Section 3.3 of the User's Guide for CPO2D and CPO3D
(or proceed to section 3.4)
Extrapolating to infinity.
Perfect answers would be obtained for an infinitely large number of segments and for zero values of the 'charge inaccuracy', the 'ray inaccuracy', the ray step lengths or times, etc. We describe in this section a technique that gives an approximate extrapolation to these limits, and at the same time gives more reliable estimates of the errors in the final results. The technique does not require much extra computing time -the total time is usually approximately doubled or tripled.
More detailed information on extrapolating the number of segments to infinity, with the emphasis on extrapolations of 3D systems, is given in the note on extrapolation techniques for segments and in the comments on test3d15 (capacitance of a disc).
We start by considering the total number N of segments. A 'target parameter' such as a potential, a field strength, a final ray coordinate or an energy often has a power-law dependence on N. The user should establish the power law empirically, by decreasing the value of N in steps.
To illustrate this we return to the example treated in section 3.2 above. Let us pretend that the parameters given in the first row of the table below give a computing time that is as long as we can tolerate. To extrapolate N to infinity we decrease it in steps, as shown in the table:
n1 n2 N dli dlm acc_ray s
24 40 64 0.03 0.06 0.001 0.99984
18 30 48 0.03 0.06 0.001 0.99993
12 20 32 0.03 0.06 0.001 1.0001
6 10 16 0.03 0.06 0.001 1.0005
By plotting s against various powers of N we quickly find that the appropriate power for this example is approximately 1/N, as shown here:
A straight line is obtained, giving an intercept of 0.99964, which therefore corresponds to an infinite value of N (and which is further away from the known value, but only small values of N have been used so far and also we have not extrapolated the other parameters yet). The change in s in going from N=64 to N=infinity is 0.00020, which can now be used as an estimated contribution to the error in s (and remember that there might be other contributions from other accuracy parameters, acc_ray, etc.).
More generally, for a power law 1/Np, and values s1 and s2 obtained at N=N1 (the highest value) and N2 respectively, the extrapolated value of s is
But be careful not to use this formula when N1 and N2 are too close -they should differ by a factor of at least about 2.
Similarly the dependence of s on the ray tracing inaccuracy acc_ray can be investigated (while varying the step lengths in tandem). This dependence might not be exactly linear, but it still gives a useful extrapolated value for s.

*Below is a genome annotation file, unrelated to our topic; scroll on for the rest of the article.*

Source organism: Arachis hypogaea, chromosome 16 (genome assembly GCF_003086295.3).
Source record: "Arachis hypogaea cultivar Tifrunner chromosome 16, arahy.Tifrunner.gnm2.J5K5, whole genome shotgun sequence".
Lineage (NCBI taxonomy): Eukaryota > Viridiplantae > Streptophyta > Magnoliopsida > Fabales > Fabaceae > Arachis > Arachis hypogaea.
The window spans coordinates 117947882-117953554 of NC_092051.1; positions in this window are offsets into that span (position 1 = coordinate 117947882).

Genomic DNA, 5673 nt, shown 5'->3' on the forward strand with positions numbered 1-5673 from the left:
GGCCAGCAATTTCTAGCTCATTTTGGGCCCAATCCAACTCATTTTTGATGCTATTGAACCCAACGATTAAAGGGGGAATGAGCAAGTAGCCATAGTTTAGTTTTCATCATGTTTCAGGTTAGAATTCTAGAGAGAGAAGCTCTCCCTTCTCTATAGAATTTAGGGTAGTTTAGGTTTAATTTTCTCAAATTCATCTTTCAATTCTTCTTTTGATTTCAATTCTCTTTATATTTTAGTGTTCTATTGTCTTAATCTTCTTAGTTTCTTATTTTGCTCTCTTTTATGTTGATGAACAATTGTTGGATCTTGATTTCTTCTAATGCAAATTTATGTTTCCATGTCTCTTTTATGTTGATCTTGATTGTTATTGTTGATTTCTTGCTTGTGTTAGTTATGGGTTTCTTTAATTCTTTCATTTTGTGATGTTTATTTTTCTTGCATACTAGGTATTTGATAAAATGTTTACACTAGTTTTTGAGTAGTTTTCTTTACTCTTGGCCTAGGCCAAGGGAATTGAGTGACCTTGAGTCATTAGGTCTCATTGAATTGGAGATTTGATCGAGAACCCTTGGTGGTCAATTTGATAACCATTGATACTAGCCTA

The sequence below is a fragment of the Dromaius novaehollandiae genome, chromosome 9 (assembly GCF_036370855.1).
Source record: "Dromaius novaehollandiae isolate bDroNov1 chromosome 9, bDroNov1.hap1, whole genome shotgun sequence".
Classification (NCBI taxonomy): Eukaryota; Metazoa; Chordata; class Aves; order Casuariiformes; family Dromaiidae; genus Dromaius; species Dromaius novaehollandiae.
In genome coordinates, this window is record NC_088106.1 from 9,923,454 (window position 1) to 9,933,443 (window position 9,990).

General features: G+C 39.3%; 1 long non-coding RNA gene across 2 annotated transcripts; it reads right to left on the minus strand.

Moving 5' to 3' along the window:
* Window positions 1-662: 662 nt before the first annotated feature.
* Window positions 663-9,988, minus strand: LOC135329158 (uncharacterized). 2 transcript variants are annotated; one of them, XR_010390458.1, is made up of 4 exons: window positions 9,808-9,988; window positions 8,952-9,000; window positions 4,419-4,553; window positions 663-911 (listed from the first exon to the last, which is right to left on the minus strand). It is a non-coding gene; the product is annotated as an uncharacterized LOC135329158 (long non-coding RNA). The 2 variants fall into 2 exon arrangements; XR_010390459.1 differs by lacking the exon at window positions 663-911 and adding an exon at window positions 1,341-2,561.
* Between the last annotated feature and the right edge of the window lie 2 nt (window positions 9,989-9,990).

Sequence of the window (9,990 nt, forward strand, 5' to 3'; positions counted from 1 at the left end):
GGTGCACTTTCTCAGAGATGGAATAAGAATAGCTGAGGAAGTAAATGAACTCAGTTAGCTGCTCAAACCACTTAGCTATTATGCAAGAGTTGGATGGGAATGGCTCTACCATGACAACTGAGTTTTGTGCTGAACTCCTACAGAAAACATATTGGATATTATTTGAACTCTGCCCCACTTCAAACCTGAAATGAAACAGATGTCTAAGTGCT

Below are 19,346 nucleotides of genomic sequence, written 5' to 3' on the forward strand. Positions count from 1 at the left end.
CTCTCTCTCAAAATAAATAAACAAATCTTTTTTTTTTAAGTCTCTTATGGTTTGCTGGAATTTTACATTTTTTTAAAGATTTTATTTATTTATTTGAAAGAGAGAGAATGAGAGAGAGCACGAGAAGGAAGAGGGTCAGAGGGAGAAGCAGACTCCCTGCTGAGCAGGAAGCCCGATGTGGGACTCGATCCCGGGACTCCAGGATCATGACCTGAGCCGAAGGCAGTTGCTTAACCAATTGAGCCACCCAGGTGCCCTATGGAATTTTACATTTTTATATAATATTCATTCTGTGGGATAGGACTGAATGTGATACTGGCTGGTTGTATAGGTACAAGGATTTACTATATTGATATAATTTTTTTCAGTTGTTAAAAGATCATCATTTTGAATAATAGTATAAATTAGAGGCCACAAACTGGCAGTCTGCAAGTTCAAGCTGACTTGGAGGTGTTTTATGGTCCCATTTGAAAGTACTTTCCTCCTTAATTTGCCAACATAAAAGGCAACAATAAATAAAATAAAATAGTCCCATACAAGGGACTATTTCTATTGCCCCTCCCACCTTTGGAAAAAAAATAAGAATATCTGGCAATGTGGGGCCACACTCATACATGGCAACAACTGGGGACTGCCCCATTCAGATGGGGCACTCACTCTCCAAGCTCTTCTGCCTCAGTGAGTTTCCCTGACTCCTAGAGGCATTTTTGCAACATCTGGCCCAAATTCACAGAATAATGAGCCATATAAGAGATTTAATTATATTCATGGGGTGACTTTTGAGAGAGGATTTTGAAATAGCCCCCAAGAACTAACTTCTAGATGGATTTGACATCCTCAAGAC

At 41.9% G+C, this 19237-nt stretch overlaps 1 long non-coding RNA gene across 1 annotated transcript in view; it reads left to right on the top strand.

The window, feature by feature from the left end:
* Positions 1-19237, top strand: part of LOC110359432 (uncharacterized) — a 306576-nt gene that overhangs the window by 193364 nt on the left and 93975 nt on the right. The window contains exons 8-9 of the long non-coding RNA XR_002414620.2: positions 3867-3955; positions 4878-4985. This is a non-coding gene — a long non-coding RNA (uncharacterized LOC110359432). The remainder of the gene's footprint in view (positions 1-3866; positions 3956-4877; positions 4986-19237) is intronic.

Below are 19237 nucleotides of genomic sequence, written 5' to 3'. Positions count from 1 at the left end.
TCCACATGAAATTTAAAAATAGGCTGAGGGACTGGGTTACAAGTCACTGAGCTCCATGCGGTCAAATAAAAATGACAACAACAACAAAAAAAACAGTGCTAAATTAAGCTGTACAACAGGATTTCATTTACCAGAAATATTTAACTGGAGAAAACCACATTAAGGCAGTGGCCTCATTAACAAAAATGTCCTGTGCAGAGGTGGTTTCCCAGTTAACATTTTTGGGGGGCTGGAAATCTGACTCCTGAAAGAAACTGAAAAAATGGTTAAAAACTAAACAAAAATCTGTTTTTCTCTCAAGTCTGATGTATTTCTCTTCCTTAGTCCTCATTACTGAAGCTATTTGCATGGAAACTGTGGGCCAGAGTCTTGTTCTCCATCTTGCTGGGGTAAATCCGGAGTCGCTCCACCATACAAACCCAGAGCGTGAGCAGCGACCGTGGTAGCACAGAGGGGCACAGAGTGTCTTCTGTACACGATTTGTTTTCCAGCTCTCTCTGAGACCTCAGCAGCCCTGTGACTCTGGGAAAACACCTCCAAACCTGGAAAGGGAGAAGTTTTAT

Although sinf might still not be exact after these extrapolations, it is usually a significant improvement on s1, and as a bonus the extrapolations also give an estimate of the error in s.
But note that for 3-dimensional simulations, using CPO3D, the simplest form of the technique of extrapolating N to infinity is sometimes less successful. Here the linearity of the extrapolation is often improved by increasing (or decreasing) N by a factor of 2, so that all the segments are subdivided by the same factor. A technique that is usually better is to separately extrapolate different regions -as explained in the more detailed note on extrapolation techniques.
Extrapolation can also often be used to simulate perfect accuracy for the potential and field evaluations. It is often found that the error in a potential V is approximately proportional to 1/N1.5. Capacitance calculations can also be improved, and here a power of N has been found to be 1/N. The user has to establish the appropriate power law empirically in each particular case. Some values extracted from examples mentioned in the Help menu are:
quantity p source of information
The values of p tend to be smaller when different regions are extrapolated separately:
capacitance -0.5, -1.25 test3d15 (capacitance of a disc).
potential -0.5 see note on extrapolation techniques.
Another example is provided by the parameters of the two cylinder lens described in the ‘example’ file xmpl2d01.dat. The table shows the values obtained recently (1999, and therefore more accurate than the results presented in previous Users Guides) for the object focal length f1 of the lens (using the best available inaccuracy parameters, which are shown not to affect the results):
N = 200 300 400 600 800
f1 = 0.799716 0.799697 0.799690 0.799686 0.799684
A plot of f1 versus the inverse square of N is approximately straight, giving an intercept at f1 =0.799682 (but note that the dependence on the starting axial position has not been explored here).
If the points that correspond to the highest value of N do not lie on the straight line this indicates that the errors of those points are due to some other limitation (such as the inaccuracy of calculating the charges).
Figure 3.2 Focal length versus 1/N2 .
(proceed to next section)